EXAMPLES | WORD ORIGIN verb (used with object), pre·ced·ed, pre·ced·ing. to go before, as in place, order, rank, importance, or time. to introduce by something preliminary; preface: to precede one's statement with a qualification. verb (used without object), pre·ced·ed, pre·ced·ing. noun . Journalism copy printed at the beginning of a news story presenting late bulletins, editorial notes, or prefatory remarks. Origin of precede 1325–75; Middle English preceden
cede Related forms pre·ced·a·ble, adjective un·pre·ced·ed, adjective
Based on the Random House Unabridged Dictionary, © Random House, Inc. 2019
Examples from the Web for unpreceded Historical Examples of unpreceded British Dictionary definitions for unpreceded verb to go or be before (someone or something) in time, place, rank, etc (tr) to preface or introduce Word Origin for precede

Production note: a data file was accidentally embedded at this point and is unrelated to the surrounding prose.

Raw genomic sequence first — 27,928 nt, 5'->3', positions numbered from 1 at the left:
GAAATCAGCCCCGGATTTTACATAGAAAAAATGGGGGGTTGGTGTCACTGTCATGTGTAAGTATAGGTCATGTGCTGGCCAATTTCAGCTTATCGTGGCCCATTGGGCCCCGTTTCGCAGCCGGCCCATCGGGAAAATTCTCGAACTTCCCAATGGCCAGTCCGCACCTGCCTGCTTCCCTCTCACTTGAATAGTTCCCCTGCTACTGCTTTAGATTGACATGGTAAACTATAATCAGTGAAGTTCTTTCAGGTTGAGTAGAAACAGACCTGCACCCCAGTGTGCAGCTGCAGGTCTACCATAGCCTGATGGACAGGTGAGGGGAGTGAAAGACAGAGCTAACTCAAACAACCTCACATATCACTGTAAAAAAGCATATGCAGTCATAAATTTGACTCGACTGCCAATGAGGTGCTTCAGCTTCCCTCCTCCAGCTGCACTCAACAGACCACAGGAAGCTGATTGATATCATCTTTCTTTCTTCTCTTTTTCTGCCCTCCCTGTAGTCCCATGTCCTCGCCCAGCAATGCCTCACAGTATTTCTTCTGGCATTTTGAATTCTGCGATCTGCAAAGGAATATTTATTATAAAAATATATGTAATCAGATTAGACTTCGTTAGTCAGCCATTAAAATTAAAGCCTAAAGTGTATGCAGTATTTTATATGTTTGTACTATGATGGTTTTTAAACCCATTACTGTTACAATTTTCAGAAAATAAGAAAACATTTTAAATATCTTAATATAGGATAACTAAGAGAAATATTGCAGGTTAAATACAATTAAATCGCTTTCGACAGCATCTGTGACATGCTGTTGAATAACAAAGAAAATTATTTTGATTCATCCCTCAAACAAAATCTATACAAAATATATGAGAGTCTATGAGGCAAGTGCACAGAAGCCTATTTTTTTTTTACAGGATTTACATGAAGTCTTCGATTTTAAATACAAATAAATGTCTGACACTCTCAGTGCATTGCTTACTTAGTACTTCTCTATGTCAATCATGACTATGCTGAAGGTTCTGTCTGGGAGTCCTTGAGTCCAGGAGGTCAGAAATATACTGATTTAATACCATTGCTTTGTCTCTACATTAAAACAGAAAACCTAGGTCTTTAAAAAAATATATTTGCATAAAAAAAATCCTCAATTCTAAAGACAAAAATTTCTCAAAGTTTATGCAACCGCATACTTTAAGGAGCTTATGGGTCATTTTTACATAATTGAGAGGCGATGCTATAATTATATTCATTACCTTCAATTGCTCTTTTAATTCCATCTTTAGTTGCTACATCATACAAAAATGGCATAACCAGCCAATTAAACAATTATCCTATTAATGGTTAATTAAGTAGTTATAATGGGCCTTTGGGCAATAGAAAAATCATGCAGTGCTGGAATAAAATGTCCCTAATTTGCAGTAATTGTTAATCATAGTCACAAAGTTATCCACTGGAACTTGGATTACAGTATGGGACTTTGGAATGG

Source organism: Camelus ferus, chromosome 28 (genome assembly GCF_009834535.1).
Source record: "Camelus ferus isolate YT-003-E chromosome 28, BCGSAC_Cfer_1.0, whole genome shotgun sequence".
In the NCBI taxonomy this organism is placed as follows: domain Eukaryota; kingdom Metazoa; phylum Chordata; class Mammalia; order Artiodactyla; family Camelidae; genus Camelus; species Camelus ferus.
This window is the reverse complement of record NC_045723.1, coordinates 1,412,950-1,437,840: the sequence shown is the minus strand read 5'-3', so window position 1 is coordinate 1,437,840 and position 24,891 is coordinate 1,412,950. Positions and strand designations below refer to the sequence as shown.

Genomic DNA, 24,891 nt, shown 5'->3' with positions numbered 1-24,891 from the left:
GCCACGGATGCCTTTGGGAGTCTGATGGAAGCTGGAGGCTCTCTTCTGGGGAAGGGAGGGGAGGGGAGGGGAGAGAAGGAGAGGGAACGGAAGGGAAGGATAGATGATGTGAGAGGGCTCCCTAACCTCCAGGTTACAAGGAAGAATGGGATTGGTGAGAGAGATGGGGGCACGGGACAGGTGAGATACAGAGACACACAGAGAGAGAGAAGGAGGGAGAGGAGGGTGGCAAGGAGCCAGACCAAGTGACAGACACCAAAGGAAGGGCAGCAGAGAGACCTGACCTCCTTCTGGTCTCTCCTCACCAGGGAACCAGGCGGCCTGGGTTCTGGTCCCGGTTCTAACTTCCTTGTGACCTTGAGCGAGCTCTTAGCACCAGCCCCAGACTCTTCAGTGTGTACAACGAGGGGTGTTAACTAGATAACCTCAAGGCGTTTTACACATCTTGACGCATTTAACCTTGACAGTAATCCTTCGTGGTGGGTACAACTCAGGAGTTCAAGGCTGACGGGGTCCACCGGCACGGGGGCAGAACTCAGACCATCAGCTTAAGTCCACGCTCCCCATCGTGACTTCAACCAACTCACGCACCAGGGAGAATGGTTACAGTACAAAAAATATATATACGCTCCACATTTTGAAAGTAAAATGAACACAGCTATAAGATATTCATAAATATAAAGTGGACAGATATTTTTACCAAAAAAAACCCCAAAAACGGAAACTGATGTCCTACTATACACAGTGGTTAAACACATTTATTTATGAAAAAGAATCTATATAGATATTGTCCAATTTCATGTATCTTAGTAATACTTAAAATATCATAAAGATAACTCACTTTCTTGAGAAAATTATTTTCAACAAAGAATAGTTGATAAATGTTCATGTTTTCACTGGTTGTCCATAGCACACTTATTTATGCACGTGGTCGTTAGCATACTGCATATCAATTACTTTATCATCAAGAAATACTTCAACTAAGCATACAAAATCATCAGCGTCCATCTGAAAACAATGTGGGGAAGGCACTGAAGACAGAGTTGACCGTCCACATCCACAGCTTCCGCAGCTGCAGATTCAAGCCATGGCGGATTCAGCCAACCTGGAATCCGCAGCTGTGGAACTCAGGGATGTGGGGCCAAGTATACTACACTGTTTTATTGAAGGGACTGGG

C14: via Old French from Latin
praecēdere to go before, from prae before + cēdere to move
Collins English Dictionary - Complete & Unabridged 2012 Digital Edition
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Word Origin and History for unpreceded v.
early 15c., "lead the way; occur before," from Middle French
preceder and directly from Latin praecedere "to go before," from prae "before" (see pre-) + cedere "to go" (see cede). Meaning "to walk in front of" is late 15c.; that of "to go before in rank or importance" is attested from mid-15c. Related: Preceded; preceding.
Online Etymology Dictionary, © 2010 Douglas Harper